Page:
Chris Beard’s Longhorns have been the most disappointing team in NCAA basketball, but all will be forgotten if they make the Sweet Sixteen.
The brand will now contract with “community stylists,” who will sell jewelry to friends and family for a commission.
We review dozens of restaurants each month. Here’s a peek at what’s new.
The light-on-plot, heavy-on-nostalgia animated feature is Linklater at his Linklaterest.
Our guide to the ever-evolving neighborhood, where a few old-school favorites endure alongside the trendy newcomers.
Plus, José Altuve pays a fan a visit, and a woman tries to smuggle four spider monkeys into the U.S. in a duffel bag.
Four sibling punk rockers, Houston’s greatest soul band, and three more acts you need to catch at SXSW 2022.
Just before the start of mating season, someone dropped off three peacocks at the Austin park. The flock has been on edge ever since.
The pandemic has spurred record numbers of Americans to reinvent their lives by quitting their jobs.
Read our guide and avoid getting talked at by a crypto bro, at SXSW or anywhere else.
After two years, the festival makes its glorious return to the Capital City, and the dining scene is a little different but no less enticing.
After three painful experiences operating barbecue joints, Mark Gabrick finds his sweet spot with a line of H-E-B-approved sauces.
The Texas writer, who died in December, caught lightning in a bottle with his celebrated 1993 book ‘Travels With Lizbeth,’ but he still couldn’t escape life on the margins.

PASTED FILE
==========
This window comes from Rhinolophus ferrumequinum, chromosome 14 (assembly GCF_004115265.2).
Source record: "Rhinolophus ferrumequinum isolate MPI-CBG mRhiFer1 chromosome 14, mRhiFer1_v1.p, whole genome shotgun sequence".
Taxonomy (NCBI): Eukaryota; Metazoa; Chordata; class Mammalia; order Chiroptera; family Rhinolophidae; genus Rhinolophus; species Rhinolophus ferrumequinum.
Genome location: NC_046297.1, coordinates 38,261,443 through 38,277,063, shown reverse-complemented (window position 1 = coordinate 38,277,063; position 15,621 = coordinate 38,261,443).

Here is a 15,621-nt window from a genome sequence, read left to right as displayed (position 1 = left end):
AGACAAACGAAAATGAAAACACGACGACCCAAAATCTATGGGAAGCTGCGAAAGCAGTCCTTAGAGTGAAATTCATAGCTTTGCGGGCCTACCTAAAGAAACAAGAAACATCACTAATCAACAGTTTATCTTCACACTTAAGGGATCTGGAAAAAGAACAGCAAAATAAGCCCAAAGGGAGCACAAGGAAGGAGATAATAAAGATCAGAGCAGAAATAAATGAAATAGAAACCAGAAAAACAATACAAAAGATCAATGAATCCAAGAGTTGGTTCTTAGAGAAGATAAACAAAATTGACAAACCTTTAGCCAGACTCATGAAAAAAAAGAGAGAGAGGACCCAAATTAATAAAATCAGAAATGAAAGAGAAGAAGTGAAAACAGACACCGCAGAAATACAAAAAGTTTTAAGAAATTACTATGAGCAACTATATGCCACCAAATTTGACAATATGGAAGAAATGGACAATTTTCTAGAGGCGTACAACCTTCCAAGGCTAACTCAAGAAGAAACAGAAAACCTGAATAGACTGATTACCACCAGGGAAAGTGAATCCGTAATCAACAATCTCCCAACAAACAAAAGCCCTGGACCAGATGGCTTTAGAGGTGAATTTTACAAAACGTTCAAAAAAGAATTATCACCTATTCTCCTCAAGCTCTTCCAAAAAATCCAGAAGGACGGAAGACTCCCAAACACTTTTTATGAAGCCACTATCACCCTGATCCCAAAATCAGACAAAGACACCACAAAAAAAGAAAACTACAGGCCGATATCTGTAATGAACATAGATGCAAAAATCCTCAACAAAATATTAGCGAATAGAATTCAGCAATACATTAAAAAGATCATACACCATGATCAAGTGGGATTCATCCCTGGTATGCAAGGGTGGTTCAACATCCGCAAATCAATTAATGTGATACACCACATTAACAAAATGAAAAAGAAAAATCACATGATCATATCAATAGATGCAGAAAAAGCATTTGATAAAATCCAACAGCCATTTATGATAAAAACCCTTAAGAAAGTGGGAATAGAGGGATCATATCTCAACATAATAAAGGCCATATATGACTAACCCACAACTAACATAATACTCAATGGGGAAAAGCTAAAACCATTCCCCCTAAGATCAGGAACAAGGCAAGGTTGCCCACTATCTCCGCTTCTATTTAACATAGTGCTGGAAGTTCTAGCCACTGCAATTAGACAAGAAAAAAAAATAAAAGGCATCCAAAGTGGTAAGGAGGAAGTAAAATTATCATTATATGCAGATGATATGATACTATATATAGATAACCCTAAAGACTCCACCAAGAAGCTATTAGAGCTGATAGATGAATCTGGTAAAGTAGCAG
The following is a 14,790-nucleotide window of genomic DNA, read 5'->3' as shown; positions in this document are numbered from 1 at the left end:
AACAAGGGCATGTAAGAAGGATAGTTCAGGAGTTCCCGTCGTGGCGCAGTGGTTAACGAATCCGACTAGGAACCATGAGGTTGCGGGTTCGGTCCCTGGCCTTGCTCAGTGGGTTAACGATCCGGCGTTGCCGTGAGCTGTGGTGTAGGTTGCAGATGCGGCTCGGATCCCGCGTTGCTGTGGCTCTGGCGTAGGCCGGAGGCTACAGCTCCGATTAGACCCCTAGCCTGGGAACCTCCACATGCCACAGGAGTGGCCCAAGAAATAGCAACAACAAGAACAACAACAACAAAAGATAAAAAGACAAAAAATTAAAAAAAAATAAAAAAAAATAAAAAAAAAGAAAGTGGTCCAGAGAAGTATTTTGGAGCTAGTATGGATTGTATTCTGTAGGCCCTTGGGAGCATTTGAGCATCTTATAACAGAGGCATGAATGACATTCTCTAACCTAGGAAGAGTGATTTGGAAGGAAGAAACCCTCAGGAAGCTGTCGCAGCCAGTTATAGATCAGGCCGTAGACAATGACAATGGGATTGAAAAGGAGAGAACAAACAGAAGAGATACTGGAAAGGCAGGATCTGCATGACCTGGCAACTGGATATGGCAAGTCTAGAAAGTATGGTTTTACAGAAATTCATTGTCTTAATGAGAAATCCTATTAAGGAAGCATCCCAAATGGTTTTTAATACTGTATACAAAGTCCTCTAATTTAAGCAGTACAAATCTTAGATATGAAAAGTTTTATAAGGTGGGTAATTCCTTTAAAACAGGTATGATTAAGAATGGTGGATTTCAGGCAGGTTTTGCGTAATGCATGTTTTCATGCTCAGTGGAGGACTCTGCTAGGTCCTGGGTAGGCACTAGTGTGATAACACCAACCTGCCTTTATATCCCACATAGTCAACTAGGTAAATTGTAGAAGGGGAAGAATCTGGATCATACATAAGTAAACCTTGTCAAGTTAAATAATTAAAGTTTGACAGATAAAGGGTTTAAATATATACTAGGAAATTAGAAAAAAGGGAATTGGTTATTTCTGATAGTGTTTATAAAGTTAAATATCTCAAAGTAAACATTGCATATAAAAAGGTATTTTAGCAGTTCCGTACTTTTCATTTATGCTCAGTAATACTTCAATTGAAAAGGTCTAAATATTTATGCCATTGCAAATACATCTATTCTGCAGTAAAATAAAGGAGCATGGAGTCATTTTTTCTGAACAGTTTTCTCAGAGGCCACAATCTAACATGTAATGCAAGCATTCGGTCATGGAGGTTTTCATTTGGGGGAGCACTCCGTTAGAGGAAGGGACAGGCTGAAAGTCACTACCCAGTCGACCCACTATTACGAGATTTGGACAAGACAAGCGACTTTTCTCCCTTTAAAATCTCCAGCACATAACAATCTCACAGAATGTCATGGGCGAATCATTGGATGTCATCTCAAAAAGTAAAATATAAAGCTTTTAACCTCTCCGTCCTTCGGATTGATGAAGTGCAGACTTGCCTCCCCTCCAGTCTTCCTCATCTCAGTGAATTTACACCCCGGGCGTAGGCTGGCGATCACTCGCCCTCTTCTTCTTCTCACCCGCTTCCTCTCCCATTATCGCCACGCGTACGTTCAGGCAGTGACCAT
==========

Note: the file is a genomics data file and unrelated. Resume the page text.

Restaurants are still struggling, yet new places keep stepping up to the plate. Here are our favorite dishes from the most impressive rookie establishments.
Patio dining has become a necessity during the pandemic. Here are some of the best places to get your alfresco on.
Despite everything, new restaurants are still opening. Here are a few we’re looking forward to this year.
Plus, a woman finds unidentified ashes in a Goodwill urn, and a Houston driver leaves a barbecue grill unattended in his truck bed.
Even though Marcus McNac of Crimson Creek Smokehouse in Austin claims brisket is not his thing, he still serves a mind-blowing tomahawk steak.
The writer’s home, which is partly buried deep in the earth, integrates with nature just a few miles from downtown Austin.
Before leading the Cincinnati Bengals to the Super Bowl, the former LSU quarterback arrived on the national scene by icing the Longhorns in 2019.
A Spoon fanboy overthinks the new record, classic rock, cowboy hats, and Jeff Bezos.
Attorney Mark Mueller promised a caring, new age workplace. But former employees tell of drum-and-smoke ceremonies and explicit text messages.
Bill Broyles—now best known as a Hollywood screenwriter—remembers the magazine’s first issue.
The Austin-set firefighter show devotes four episodes to the 2021 freeze while ignoring all of the real-life drama.
Ariel René Jackson’s "A Welcoming Place" will likely be one of the more discussed Austin art shows of the season.